Deb and Bruce Homan are in their 50s, empty nesters, and for the first time in decades, renters. They sold their large suburban home in Minneapolis and moved to a high rise in downtown Chicago when Bruce got a job offer in banking more than a year ago.
"We like renting. We are in walking distance of the theater, restaurants, shopping. We haven't decided where we want to live in retirement, as renters we can easily pick up and move without worrying about having to sell a home," says Deb.
The building offers a fitness center, outdoor pool and hot tub, resident-only bike share program, 24-hour concierge, on-site pet care service, nearby lakes, parks and more.
"Our space is smaller, but we don't miss our big home. It was cathartic getting rid of all that stuff. We don't have rakes, lawn mowers. Less is more."
The Homans are not unique. Many are finding that renting can be a real plus in retirement.
Conventional wisdom says home ownership is best. The arguments are well known. If the home is paid off by the time a person retires, there's no monthly payment. You can also make any structural changes to the home if needed, and remaining in a familiar environment can be crucial for people who become cognitively impaired, points out Debra Drelich, geriatric care manager and founder of New York Elder Care Consultants.
There's home ownership's promise of capital appreciation, though the last several years have tested that belief.
Then too, renters face the constant threat of increased rent at the end of their term, which can be a significant factor for those with a fixed income, says Patrick McGonigle, a certified financial planner with CJM Wealth Advisers.
However, there are times when renting can be a smart strategy.
How's the real estate market?
When you think the real estate market is overpriced and don't want to buy with the possibility of being under water in a few years, renting makes sense, says David Shucavage, president of Carolina Estate Planners. "This would have been my area, a retirement community in coastal North Carolina. Many of my clients are still under water in houses they bought in 2005-2007."
When Anthony Kirlew, a financial consultant, former realtor and mortgage banker, and his wife moved to Phoenix in 2007,they looked at buying and ended up renting a condo that was selling for $150,000. Within a few years, that condo value dropped to about $60,000.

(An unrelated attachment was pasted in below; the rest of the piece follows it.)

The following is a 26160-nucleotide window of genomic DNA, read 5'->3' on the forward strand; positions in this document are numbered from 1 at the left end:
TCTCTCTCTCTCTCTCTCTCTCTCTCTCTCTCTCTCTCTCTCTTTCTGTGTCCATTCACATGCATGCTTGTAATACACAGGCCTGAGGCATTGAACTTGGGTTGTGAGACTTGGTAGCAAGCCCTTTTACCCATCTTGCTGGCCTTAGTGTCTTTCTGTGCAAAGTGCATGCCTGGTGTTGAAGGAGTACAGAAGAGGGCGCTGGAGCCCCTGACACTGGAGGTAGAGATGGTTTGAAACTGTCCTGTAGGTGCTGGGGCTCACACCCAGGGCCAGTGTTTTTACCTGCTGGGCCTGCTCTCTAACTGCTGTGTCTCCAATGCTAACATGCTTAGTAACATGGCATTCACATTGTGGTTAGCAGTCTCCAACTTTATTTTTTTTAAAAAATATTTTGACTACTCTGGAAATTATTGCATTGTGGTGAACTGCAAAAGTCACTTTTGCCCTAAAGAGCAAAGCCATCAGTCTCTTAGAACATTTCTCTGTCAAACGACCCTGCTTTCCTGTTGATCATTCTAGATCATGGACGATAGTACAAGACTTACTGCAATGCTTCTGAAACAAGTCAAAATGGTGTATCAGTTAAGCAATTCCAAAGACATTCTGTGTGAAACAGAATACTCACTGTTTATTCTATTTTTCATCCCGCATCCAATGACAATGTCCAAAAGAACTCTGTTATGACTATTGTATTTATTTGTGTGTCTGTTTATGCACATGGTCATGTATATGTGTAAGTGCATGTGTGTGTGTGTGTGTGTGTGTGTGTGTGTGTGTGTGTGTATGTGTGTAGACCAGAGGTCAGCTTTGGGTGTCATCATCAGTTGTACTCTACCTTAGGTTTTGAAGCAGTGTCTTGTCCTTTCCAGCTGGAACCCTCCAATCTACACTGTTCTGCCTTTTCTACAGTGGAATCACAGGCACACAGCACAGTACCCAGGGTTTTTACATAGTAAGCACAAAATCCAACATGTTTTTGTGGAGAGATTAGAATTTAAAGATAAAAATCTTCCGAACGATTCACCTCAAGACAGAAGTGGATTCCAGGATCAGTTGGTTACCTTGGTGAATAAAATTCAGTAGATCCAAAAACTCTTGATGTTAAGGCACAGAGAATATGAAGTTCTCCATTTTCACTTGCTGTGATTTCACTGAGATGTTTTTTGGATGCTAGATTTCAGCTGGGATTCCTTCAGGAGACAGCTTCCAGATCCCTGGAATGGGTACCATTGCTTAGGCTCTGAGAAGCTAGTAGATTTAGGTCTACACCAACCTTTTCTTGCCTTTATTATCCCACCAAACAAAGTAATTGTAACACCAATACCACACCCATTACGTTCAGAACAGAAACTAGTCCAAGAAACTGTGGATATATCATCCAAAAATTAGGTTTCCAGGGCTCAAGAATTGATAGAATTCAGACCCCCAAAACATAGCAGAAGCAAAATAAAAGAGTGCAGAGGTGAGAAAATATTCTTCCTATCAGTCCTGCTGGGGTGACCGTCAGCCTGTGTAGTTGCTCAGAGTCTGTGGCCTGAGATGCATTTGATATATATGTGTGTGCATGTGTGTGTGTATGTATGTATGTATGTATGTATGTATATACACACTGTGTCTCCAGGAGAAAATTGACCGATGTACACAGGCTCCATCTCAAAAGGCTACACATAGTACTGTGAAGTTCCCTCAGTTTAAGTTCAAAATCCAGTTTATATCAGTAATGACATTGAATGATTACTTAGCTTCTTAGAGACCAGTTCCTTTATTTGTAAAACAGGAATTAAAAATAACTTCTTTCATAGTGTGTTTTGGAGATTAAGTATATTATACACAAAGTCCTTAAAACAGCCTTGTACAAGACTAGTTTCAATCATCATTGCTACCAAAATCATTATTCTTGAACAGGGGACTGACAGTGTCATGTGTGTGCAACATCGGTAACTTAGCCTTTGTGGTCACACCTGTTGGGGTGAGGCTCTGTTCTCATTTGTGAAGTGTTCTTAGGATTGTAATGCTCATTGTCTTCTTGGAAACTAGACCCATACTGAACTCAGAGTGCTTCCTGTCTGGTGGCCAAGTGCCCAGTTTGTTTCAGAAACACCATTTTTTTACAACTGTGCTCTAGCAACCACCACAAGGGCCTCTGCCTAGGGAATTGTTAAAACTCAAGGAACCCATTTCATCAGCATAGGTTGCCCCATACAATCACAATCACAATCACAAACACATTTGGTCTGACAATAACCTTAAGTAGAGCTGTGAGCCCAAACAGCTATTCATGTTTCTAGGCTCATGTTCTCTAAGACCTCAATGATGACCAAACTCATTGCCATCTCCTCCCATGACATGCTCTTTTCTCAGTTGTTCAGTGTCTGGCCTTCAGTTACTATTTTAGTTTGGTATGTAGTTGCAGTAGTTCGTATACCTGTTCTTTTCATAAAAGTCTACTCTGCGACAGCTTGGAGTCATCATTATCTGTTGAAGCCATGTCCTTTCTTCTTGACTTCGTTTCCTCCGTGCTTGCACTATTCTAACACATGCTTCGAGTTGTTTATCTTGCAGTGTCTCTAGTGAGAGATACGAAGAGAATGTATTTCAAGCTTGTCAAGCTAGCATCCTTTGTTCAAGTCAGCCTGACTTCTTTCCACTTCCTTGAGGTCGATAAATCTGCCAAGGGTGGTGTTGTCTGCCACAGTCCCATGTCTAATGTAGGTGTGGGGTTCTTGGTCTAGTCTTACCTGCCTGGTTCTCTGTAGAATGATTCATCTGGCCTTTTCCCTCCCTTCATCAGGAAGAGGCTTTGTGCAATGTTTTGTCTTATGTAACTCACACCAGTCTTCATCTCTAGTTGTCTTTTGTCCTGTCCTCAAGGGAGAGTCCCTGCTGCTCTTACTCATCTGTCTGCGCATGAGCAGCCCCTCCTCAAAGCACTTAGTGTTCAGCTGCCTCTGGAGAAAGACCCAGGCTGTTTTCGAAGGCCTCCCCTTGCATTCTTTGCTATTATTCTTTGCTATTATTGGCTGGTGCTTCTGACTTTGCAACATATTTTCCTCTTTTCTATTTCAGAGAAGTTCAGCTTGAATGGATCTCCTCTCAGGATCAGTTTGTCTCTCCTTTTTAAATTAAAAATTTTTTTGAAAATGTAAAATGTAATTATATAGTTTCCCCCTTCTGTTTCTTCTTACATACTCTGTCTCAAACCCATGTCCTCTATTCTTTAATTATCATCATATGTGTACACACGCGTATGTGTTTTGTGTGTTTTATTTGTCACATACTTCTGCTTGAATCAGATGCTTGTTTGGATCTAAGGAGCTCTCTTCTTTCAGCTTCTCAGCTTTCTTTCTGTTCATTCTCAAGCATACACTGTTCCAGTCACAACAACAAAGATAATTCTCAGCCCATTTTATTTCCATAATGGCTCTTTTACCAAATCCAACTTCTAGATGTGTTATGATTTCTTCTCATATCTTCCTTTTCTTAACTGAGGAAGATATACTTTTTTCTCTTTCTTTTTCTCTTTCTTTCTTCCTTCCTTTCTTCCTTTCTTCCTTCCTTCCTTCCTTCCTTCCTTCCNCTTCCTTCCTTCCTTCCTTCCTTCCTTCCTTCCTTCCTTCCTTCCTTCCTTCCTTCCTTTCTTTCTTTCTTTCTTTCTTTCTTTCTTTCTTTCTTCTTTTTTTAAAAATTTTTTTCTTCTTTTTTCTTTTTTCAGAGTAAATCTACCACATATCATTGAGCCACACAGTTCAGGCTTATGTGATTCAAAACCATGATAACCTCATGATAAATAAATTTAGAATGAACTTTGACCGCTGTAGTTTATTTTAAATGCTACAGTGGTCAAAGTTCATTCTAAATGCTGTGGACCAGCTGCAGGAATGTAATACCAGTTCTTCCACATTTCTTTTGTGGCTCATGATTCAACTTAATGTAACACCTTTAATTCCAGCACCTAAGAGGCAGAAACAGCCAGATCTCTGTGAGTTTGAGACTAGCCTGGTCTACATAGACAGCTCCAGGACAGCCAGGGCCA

Test drive an area
Maybe you're not sure where you want to live in retirement. Renting can serve as a way to test drive a city, says McGonigle. "Many retirees move to warmer locales. Renting for a year allows retirees to determine whether that neighborhood or city is truly the place where they want to buy a home without having to make the significant outlay of a down payment."
Or, for retirees who want to explore a new city or country, renting can allow them to live a in a place for fixed period of time, and them move on to a new city, without the hassle or expense of selling a home.
Do the math
Renting eliminates owing real estate taxes, having to pay maintenance costs and most of the "gotchas" of home ownership, like having to replace a boiler or huge home heating bills in the winter. "Renting in retirement makes sense when a retiree living on a fixed income can more reasonably predict the cost of the rental, than the cost of the home. Owning a home can be more or less expensive than renting, so it will depend on the retiree's personal situation," says Lock Bingham, a financial advisor and chartered registered retirement plans specialist with Sterne Agee.
Know too, that property taxes and mortgage interest deductions are only beneficial if you pay taxes and itemize deductions, says Anna Pfaehler, a certified financial planner with Palisades Hudson Financial Group. "Not all retirees will receive the full tax benefits of owning a home, which makes ownership more expensive."
What are your priorities?
If you find a retirement community that offers the amenities you want, like a pool and golf, for example, but it only rents, then forgoing ownership to get the lifestyle you want can make sense.
Renting is also a viable alternative if you want to preserve the part of your savings that would be devoted to the home, for other things, such as health care.
Speaking of health, there's a lot of upkeep of a home that can be demanding physically, such as maintaining the yard and doing repairs. If you're not capable of doing home maintenance and it will be a financial burden to hire someone to do it, this could sway your decision about renting, says retirement specialist David Alemian. Renters, of course, can simply call the super to make the repairs.
For the snow birds, those who flock to Florida in winter and are okay with New England in the summer, renting is ideal. Alemian says, instead of paying the costs to maintain two homes with each being empty for six months, a better solution could be to just rent for six months in each location.
Says Deb Homan, "We are enjoying our lifestyle. I'm not sure we'll buy a home when we retire."